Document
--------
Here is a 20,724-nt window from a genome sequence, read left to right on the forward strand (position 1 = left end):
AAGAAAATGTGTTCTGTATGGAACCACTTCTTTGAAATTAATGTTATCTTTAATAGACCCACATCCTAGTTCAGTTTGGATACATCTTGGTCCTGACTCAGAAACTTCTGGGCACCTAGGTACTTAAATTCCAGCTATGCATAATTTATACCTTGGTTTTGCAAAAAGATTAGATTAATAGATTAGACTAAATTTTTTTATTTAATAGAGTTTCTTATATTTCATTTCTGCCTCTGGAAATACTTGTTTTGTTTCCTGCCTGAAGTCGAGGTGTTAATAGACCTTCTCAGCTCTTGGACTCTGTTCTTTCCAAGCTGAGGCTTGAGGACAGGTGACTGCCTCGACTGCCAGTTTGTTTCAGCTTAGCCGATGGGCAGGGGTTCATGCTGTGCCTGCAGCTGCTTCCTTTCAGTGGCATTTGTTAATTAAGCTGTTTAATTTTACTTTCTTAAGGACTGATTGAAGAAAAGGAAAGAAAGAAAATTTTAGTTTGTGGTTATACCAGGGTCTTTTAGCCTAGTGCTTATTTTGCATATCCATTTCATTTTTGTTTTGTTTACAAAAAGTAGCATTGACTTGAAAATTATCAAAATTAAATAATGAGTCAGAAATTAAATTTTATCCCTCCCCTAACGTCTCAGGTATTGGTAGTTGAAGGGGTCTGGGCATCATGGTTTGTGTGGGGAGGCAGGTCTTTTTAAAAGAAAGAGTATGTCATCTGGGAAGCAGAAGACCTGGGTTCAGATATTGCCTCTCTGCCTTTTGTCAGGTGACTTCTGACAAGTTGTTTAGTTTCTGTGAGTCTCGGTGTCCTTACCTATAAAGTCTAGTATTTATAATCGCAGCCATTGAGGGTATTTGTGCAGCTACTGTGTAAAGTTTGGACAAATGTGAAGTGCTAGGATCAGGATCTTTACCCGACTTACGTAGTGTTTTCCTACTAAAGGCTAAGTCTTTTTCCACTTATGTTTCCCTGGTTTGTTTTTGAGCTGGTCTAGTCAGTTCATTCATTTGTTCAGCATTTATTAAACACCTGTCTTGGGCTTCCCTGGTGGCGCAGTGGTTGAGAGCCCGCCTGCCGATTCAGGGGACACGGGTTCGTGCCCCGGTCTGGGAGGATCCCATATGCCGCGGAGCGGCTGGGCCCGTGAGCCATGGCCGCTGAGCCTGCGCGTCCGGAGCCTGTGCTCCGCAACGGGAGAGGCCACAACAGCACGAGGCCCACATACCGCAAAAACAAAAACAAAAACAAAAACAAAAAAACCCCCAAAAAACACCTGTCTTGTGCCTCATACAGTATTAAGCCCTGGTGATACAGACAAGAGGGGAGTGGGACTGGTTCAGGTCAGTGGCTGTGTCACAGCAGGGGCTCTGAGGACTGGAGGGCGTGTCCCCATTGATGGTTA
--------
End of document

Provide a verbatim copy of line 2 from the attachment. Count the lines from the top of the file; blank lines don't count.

AAGAAAATGTGTTCTGTATGGAACCACTTCTTTGAAATTAATGTTATCTTTAATAGACCCACATCCTAGTTCAGTTTGGATACATCTTGGTCCTGACTCAGAAACTTCTGGGCACCTAGGTACTTAAATTCCAGCTATGCATAATTTATACCTTGGTTTTGCAAAAAGATTAGATTAATAGATTAGACTAAATTTTTTTATTTAATAGAGTTTCTTATATTTCATTTCTGCCTCTGGAAATACTTGTTTTGTTTCCTGCCTGAAGTCGAGGTGTTAATAGACCTTCTCAGCTCTTGGACTCTGTTCTTTCCAAGCTGAGGCTTGAGGACAGGTGACTGCCTCGACTGCCAGTTTGTTTCAGCTTAGCCGATGGGCAGGGGTTCATGCTGTGCCTGCAGCTGCTTCCTTTCAGTGGCATTTGTTAATTAAGCTGTTTAATTTTACTTTCTTAAGGACTGATTGAAGAAAAGGAAAGAAAGAAAATTTTAGTTTGTGGTTATACCAGGGTCTTTTAGCCTAGTGCTTATTTTGCATATCCATTTCATTTTTGTTTTGTTTACAAAAAGTAGCATTGACTTGAAAATTATCAAAATTAAATAATGAGTCAGAAATTAAATTTTATCCCTCCCCTAACGTCTCAGGTATTGGTAGTTGAAGGGGTCTGGGCATCATGGTTTGTGTGGGGAGGCAGGTCTTTTTAAAAGAAAGAGTATGTCATCTGGGAAGCAGAAGACCTGGGTTCAGATATTGCCTCTCTGCCTTTTGTCAGGTGACTTCTGACAAGTTGTTTAGTTTCTGTGAGTCTCGGTGTCCTTACCTATAAAGTCTAGTATTTATAATCGCAGCCATTGAGGGTATTTGTGCAGCTACTGTGTAAAGTTTGGACAAATGTGAAGTGCTAGGATCAGGATCTTTACCCGACTTACGTAGTGTTTTCCTACTAAAGGCTAAGTCTTTTTCCACTTATGTTTCCCTGGTTTGTTTTTGAGCTGGTCTAGTCAGTTCATTCATTTGTTCAGCATTTATTAAACACCTGTCTTGGGCTTCCCTGGTGGCGCAGTGGTTGAGAGCCCGCCTGCCGATTCAGGGGACACGGGTTCGTGCCCCGGTCTGGGAGGATCCCATATGCCGCGGAGCGGCTGGGCCCGTGAGCCATGGCCGCTGAGCCTGCGCGTCCGGAGCCTGTGCTCCGCAACGGGAGAGGCCACAACAGCACGAGGCCCACATACCGCAAAAACAAAAACAAAAACAAAAACAAAAAAACCCCCAAAAAACACCTGTCTTGTGCCTCATACAGTATTAAGCCCTGGTGATACAGACAAGAGGGGAGTGGGACTGGTTCAGGTCAGTGGCTGTGTCACAGCAGGGGCTCTGAGGACTGGAGGGCGTGTCCCCATTGATGGTTA